An Israeli Border Policewoman is helped by rescuers after she was injured in a suicide bombing.
(photo credit: REUTERS)
The stakes are high.
A win by the plaintiffs in the first terrorist trial against the Palestinian Authority could mean a multi-billion dollar judgment, a major diplomatic setback for the PA and possibly even reduce the PA’s enthusiasm for using the legal arena to pressure Israel.
Coming only months after the September 23 verdict against Jordan’s Arab Bank for terrorism financing, a win against the PA would signal a clear, more plaintiff-friendly playing field for filing US terrorism cases, despite years without a high-profile victory.
A win by the PA would end a legal saga dating back to 2001-2004, during the second intifada, and block the US terrorism trial’s momentum, leaving the future of that enterprise in a cloud of uncertainty.
Represented by Shurat Hadin – Israel Law Center and Kent Yalowitz of Arnold & Porter, the plaintiffs’ central points are that a significant number of PA employees, including numerous policemen and commanders, have been arrested and convicted by Israel as having organized, planned and perpetrated suicide bombings and shootings against Americans in Israel, including the six attacks from 2001-2004 in the case during the second intifada.
They said that the terrorists, many convicted in Israel’s military West Bank courts, continue to get salaries and stipends from the PA despite the fact that they are sitting in Israeli jails for murder, attempted murder and membership of terrorist organizations.
Next, they presented evidence that these convicted terrorists receive regular promotions in rank from the PA as they sit in jail.
Also, they brought evidence that the PA pays “martyr” payments to the families of suicide bombers and other terrorists who are killed in terrorist attacks.
But after presenting all of this evidence, the plaintiffs still needed to connect the dots, and the PA has put on a spirited defense that in each case its higher-level decision-makers were uninvolved and did not know about the attacks, or that aspects of the evidence could be interpreted as justifiable liberation-movement style resistance, not terrorism.
Along that line, the PA brought testimony from a number of top officials favored by the West, including PLO executive member Hanan Ashrawi, the head of the “PA’s CIA” Maj.-Gen.
Majid Faraj and, reportedly, a range of other Fatah officials, human rights experts and Palestinian cultural icons.
Their witnesses accused Israeli attacks, including on PA police stations, of making enforcing the law and keeping terrorists incarcerated difficult, though Faraj said that PA forces still did their best to fight and stop Hamas terrorism.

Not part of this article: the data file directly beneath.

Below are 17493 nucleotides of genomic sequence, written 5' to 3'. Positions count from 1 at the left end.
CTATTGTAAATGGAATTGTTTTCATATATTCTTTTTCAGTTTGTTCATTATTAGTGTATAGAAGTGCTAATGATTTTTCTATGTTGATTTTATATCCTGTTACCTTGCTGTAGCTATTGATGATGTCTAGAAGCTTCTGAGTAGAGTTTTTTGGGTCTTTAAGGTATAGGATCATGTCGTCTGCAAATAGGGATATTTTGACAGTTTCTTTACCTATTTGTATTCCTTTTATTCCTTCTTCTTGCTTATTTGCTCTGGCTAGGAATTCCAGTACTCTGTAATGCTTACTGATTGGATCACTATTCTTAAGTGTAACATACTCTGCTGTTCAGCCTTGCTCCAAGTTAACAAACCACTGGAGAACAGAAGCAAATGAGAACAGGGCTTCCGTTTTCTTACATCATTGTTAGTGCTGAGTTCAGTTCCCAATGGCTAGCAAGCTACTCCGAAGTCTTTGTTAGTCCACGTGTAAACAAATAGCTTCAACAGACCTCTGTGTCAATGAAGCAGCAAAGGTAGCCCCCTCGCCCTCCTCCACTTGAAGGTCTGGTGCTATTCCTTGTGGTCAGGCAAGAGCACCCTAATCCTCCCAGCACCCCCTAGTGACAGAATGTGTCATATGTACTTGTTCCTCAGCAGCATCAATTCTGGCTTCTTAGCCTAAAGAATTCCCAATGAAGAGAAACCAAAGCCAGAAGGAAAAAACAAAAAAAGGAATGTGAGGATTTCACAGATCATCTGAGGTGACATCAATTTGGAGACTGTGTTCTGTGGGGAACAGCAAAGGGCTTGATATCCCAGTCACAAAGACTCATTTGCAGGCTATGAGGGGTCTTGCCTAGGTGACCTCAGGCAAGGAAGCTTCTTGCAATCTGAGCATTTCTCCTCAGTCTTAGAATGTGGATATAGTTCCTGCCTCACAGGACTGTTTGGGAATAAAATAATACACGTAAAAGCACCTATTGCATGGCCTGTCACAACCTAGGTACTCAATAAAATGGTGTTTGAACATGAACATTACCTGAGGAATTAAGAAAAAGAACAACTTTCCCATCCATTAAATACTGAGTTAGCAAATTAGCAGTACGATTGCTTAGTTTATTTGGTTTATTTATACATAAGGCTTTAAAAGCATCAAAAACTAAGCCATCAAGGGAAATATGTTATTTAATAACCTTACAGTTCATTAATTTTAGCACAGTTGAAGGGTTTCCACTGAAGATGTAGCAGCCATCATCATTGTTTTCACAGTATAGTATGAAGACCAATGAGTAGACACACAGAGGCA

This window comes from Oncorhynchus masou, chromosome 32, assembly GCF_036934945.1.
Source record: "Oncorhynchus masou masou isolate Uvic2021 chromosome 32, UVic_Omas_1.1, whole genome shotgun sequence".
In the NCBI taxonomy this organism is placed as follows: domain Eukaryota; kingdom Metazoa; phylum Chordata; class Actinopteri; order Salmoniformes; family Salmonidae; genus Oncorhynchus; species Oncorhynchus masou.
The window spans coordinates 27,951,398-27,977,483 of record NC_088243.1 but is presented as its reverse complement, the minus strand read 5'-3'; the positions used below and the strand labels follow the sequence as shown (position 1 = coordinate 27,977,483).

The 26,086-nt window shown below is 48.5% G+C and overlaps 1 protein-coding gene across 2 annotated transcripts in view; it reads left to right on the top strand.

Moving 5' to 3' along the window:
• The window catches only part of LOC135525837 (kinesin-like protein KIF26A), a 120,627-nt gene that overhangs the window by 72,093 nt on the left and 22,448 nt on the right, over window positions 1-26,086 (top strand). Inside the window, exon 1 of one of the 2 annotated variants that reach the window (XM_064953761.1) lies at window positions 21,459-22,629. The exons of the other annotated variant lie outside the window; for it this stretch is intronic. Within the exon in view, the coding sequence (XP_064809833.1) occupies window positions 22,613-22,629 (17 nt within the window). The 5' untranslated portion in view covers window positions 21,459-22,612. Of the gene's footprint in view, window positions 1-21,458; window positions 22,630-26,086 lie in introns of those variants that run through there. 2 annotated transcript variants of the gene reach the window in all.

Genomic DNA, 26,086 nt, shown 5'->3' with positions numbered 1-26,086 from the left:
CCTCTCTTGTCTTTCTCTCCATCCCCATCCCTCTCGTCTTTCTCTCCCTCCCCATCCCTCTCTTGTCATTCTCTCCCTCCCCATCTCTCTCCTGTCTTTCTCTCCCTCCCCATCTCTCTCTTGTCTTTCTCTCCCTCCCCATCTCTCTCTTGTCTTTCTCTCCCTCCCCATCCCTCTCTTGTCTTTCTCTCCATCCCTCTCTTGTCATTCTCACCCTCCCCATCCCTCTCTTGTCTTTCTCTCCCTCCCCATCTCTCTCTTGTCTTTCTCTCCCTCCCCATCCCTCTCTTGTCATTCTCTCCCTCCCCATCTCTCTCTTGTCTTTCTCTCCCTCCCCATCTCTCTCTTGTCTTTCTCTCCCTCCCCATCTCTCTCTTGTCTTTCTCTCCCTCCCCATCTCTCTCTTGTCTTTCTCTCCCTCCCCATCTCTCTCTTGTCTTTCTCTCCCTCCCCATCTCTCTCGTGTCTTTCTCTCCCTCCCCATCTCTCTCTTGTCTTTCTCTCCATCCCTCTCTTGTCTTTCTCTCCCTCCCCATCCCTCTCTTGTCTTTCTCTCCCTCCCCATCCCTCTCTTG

The plaintiffs believe they have proved that “providing material support and resources” should be interpreted as providing inducement payments to families of the “martyrs” after an attack has been carried out.
The defense responded that financial payments to terrorists’ families did not signal support for terrorist acts, but for the families who, though innocent, were left without a wage earner and whose loyalties were being competed over by terrorist groups.
A key interim win for the plaintiffs was convincing New York federal District Court Judge George B. Daniels to accept into evidence IDF military court convictions as legitimate evidence in the case.
The plaintiffs have also had an emotional advantage, with victims giving heart-wrenching testimony about the impact of terrorism on their families.
Shurat Hadin said after one victim’s testimony that, “Jurors left the courtroom openly crying. There was not a dry eye in the house. Even the PLO representatives at the trial were tearing up.”
In one of several attempts to blunt plaintiffs’ momentum or seek mistrials on a variety of issues, the PA’s lawyer implied that a crying juror might be biased, but was rebuked by Daniels, who said he has had jurors cry in his court before.
The plaintiffs had many hoops to get through to have a chance in this case and seem to have jumped through all of them, including beating back a pretrial attempt to get the US Supreme Court to halt the case.
If the jury rules based on emotion, the plaintiffs will likely win hands-down.
If the jury views the issues more analytically, it could be a closer call and will depend on whether they assess the PA’s claims of a lack of control of some rogue employees and of payments being for terrorists’ family support, rather than to support terrorism, were credible.